Keywords: [ Classification ] [ Algorithms ] [ Semi-supervised learning ]

Abstract:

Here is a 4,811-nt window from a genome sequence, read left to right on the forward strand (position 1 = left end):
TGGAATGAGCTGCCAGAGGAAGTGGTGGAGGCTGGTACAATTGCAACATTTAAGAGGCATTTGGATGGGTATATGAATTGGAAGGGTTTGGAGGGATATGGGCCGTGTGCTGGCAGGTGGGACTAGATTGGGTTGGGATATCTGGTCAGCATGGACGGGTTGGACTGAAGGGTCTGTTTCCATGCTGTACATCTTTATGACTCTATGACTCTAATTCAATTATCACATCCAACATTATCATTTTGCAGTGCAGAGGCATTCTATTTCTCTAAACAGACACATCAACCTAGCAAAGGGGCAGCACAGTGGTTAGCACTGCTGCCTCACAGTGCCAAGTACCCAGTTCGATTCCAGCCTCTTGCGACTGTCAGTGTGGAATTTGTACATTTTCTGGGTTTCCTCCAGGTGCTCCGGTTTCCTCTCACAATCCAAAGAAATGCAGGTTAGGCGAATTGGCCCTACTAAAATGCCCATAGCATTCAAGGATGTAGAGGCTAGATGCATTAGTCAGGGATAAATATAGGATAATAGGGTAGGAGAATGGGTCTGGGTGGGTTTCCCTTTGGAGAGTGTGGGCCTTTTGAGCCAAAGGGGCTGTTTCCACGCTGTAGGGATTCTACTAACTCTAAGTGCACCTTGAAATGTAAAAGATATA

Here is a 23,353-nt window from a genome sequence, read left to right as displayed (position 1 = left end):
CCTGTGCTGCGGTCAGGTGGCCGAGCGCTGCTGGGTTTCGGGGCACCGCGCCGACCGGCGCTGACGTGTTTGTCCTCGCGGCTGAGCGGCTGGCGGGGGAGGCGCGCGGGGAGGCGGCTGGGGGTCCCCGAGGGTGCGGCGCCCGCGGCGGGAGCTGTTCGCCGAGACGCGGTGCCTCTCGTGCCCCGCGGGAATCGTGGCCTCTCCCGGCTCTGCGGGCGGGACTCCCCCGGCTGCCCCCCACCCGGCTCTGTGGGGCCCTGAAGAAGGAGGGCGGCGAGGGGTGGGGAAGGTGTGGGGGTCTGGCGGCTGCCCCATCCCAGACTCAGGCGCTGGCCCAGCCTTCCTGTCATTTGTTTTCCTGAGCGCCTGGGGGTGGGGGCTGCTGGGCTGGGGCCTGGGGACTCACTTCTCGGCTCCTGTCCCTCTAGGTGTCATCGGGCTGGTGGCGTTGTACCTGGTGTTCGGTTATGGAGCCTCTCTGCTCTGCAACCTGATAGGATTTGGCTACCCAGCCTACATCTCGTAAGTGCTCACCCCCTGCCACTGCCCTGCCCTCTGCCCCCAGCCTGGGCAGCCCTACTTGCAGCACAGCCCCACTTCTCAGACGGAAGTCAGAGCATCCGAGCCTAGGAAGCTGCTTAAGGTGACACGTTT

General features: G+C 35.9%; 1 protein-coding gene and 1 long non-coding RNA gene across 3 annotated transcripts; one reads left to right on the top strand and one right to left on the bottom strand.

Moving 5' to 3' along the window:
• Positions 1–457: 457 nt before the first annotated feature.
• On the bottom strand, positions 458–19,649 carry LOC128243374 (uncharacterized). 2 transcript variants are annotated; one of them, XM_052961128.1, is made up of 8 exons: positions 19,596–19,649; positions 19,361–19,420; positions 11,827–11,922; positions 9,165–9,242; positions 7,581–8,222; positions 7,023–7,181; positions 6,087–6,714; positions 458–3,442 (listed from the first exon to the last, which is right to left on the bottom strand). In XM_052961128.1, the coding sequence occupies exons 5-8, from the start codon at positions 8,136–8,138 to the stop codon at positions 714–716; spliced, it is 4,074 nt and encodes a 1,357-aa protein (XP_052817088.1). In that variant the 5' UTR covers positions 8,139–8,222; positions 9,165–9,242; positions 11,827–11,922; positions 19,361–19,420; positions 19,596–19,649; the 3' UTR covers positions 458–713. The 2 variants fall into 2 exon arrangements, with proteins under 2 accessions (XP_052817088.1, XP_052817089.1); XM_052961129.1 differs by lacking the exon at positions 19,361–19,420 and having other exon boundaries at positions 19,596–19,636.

Ordinary supervised learning is useful when we have paired training data of input $X$ and output $Y$. However, such paired data can be difficult to collect in practice. In this paper, we consider the task of predicting $Y$ from $X$ when we have no paired data of them, but we have two separate, independent datasets of $X$ and $Y$ each observed with some mediating variable $U$, that is, we have two datasets $S_X = \{(X_i, U_i)\}$ and $S_Y = \{(U'_j, Y'_j)\}$. A naive approach is to predict $U$ from $X$ using $S_X$ and then $Y$ from $U$ using $S_Y$, but we show that this is not statistically consistent. Moreover, predicting $U$ can be more difficult than predicting $Y$ in practice, e.g., when $U$ has higher dimensionality. To circumvent the difficulty, we propose a new method that avoids predicting $U$ but directly learns $Y = f(X)$ by training $f(X)$ with $S_{X}$ to predict $h(U)$ which is trained with $S_{Y}$ to approximate $Y$. We prove statistical consistency and error bounds of our method and experimentally confirm its practical usefulness.

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